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E-scooter rentals reshape urban micromobility (part two)

If you’ve been to a major U.S. city recently, there’s a good chance you’ve encountered an electric scooter (e-scooter). In part one of this series, we explored how e-scooter rentals have, seemingly overnight, become an additional mode of transportation and, in some cases, potentially increased risk in urban environments.

While the physical risks of e-scooter rides are being scrutinized by researchers, we’d like to focus here on the insurance implications of this increasingly popular mode of urban transport.  

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Although there may be insurance guidelines in place for some e-scooter rental companies, e-scooter riders may be currently operating in something of a gray area when it comes to insurance, according to Verisk research. Riders may only be dimly aware that when they click “accept” on a voluminous terms-of-service document in a rental app, they’re often assuming liability for any injuries or damage they inflict or sustain during their ride.1 They’re not covered by typical auto insurance policies, because those tend to insure operators of four-wheeled, motorized vehicles. They’re also unlikely to be covered by a homeowners or renters policy, either. Into this gap, some companies are looking to sell “on-demand” or episodic insurance to e-scooter riders to protect them for the duration of the ride—similar to policies offered to commercial drone operators who can insure their aircraft for the length of a given flight.2

Meanwhile, an e-scooter rental company operating outside the United States offers personal rider insurance to its renters to differentiate itself from companies that currently do not provide liability coverage for e-scooter riders under traditional auto or homeowners’ policies.3 That said, the prevailing model in the U.S. is for e-scooter renters to assume liability, according to Verisk research of existing e-scooter rental company agreements.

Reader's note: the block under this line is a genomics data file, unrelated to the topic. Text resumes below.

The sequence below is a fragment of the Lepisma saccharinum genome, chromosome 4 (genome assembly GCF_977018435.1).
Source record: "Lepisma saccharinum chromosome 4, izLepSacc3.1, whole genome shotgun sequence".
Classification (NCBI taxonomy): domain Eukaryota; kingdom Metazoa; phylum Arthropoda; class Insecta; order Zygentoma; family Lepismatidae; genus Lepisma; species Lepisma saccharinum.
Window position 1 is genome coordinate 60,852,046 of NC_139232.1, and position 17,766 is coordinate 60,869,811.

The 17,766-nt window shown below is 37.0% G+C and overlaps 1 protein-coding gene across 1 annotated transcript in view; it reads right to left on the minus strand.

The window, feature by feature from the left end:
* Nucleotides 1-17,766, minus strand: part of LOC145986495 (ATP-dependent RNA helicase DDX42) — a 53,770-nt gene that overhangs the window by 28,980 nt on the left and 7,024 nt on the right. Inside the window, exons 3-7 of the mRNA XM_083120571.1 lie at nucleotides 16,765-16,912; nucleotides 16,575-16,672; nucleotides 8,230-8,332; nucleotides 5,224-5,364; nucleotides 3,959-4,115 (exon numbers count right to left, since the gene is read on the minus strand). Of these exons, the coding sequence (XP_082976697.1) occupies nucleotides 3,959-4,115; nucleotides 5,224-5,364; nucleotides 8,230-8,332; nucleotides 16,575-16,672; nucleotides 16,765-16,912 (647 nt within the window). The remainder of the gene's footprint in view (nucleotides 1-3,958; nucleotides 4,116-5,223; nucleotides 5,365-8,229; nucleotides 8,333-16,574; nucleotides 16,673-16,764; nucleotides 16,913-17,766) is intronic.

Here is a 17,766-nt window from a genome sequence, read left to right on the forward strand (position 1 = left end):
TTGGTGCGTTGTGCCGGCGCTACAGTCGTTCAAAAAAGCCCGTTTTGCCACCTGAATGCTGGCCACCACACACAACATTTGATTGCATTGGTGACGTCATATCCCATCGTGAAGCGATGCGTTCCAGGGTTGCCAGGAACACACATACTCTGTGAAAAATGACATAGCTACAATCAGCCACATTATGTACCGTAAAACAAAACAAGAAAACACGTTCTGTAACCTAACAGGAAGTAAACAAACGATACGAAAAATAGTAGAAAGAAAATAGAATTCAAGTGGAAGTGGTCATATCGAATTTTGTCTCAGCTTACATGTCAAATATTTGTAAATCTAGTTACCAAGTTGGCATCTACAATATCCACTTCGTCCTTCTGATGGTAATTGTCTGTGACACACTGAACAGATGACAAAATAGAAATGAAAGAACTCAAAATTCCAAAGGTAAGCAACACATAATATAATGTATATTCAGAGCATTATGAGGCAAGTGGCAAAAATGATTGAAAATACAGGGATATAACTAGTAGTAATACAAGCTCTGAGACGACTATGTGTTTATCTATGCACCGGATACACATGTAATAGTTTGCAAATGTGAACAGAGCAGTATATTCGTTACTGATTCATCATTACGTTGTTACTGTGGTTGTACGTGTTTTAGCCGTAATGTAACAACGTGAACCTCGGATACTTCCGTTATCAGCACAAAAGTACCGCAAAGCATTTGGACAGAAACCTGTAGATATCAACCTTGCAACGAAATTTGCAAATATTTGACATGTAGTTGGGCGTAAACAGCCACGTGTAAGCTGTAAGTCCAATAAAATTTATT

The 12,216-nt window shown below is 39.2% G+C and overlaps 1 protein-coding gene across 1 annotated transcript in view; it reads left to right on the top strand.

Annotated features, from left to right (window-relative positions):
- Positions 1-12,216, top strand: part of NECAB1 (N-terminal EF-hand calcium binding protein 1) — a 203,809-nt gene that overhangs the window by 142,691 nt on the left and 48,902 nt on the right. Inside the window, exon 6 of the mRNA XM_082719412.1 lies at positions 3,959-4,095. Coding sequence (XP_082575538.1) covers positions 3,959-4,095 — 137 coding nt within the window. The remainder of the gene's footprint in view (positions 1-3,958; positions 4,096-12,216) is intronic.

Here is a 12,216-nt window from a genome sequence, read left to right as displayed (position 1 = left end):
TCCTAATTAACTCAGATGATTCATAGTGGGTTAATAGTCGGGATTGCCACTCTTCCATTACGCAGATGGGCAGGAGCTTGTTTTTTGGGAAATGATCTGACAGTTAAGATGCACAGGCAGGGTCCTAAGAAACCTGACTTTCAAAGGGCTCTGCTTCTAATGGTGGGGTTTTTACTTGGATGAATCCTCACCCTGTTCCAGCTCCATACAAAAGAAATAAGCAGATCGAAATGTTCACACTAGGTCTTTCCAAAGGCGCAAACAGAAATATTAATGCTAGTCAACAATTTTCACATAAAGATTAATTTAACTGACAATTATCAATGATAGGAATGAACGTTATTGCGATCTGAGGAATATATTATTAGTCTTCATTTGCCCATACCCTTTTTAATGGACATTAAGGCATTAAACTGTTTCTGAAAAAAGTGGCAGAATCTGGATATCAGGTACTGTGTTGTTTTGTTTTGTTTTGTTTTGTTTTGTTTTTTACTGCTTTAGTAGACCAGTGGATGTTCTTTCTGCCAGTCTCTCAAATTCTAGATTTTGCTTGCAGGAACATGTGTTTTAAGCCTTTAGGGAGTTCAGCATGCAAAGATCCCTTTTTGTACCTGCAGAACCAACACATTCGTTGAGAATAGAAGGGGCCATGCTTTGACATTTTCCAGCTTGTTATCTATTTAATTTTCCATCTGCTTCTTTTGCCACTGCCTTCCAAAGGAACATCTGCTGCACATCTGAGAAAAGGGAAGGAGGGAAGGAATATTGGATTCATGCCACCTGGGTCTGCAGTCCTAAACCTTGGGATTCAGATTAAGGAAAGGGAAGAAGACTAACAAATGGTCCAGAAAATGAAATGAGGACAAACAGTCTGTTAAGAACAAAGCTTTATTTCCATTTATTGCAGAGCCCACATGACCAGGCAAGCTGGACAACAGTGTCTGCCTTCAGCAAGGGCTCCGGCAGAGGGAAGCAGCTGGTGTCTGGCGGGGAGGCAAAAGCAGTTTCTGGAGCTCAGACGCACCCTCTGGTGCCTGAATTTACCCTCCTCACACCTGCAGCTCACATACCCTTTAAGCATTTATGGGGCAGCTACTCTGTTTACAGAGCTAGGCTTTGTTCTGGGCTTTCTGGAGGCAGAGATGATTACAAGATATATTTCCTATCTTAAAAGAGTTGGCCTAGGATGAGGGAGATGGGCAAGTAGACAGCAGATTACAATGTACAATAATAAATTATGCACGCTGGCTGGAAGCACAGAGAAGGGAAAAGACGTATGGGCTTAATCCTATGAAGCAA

Outstanding questions

E-scooter riders may benefit from coverage, but there are several questions.

  • Should e-scooter coverage reside in a homeowners or rental policy?
  • Should it be an optional endorsement to an auto policy?
  • Should it be made available in all of the above?
  • If e-scooter endorsements are added to an auto policy, should the coverage include med pay for first-party bodily injuries?

For homeowners policies, there are several considerations for e-scooter coverage:

  • whether the vehicle is owned vs. non-owned
  • whether the risk should be classified by speed or propulsion (self versus motorized)
  • whether the e-scooter is used in an insured location versus usage anywhere worldwide

An era of micromobility devices dawns

Research suggests that by 2023, there could be 2.6 million e-scooters weaving in and out of our streets. 4

While e-scooters represent a new challenge for insurers and the cities they operate in, they could also help reduce car congestion, car accidents, and attendant car pollution.5 They could also provide a lower-cost form of transportation to underserved communities.6 Some cities have found that e-scooters were often used to replace short car rides (and they can also replace short walks).7,8 As bike lanes continue to proliferate, e-scooters will likely have a safer path to travel on crowded city streets.9

At Verisk, we’re committed to continuing the conversation around micromobility, e-scooters, and new insurance models to enable these trends to thrive. We’re working on solutions to address the potential gaps in the market for e-scooter riders. Please feel free to share your thoughts with me at

  1. “When Electric Scooters Crash, Who Pays the Bills?” Auto Blog, June 30, 2019,, accessed on January 6, 2020.
  2. Paul Sawers, “Voom Targets EScooter Boom with On-Demand Insurance for Per-Trip Coverage,” Venture Beat, May 22, 2019,, accessed on January 6, 2020.
  3. Roxanne Libatique, “Beam Emphasises Insurance Policy in E-Scooter Trial Report,” Insurance Business, September 4, 2019,, accessed on January 6, 2020.
  4. The Bike and Scooter-sharing Telematics Market, Berg Insight, December, 2018,, accessed on January 7, 2020.
  5. Shared Bikes and Scooters Could Replace Nearly 50 Percent of Downtown Vehicle Trips, INRIX Research, September 9, 2019,, accessed on January 7, 2020.
  6. Regina, Clewlow, “The Micro-Mobility Revolution,” Populus, July 24, 2018,, accessed on January 7, 2020.
  7. 2018 E-Scooter Findings Report, Portland Bureau of Transportation, 2018,, accessed on January 6, 2020.
  8. Joseph Hollingsworth, et al., “Are E-Scooters Polluters? The Environmental Impacts of Shared Dockless Electric Scooters,” Environmental Research Letters, August 2, 2019,, accessed on January 7, 2020.
  9. Angie Schmitt, “The Rise of the North American Protected Bike Lane,” Momentum Mag, July 31, 2013,, accessed on January 7, 2020.

Sandee Perfetto

Sandee Perfetto is senior director of ISO personal lines core products at Verisk. She can be reached at

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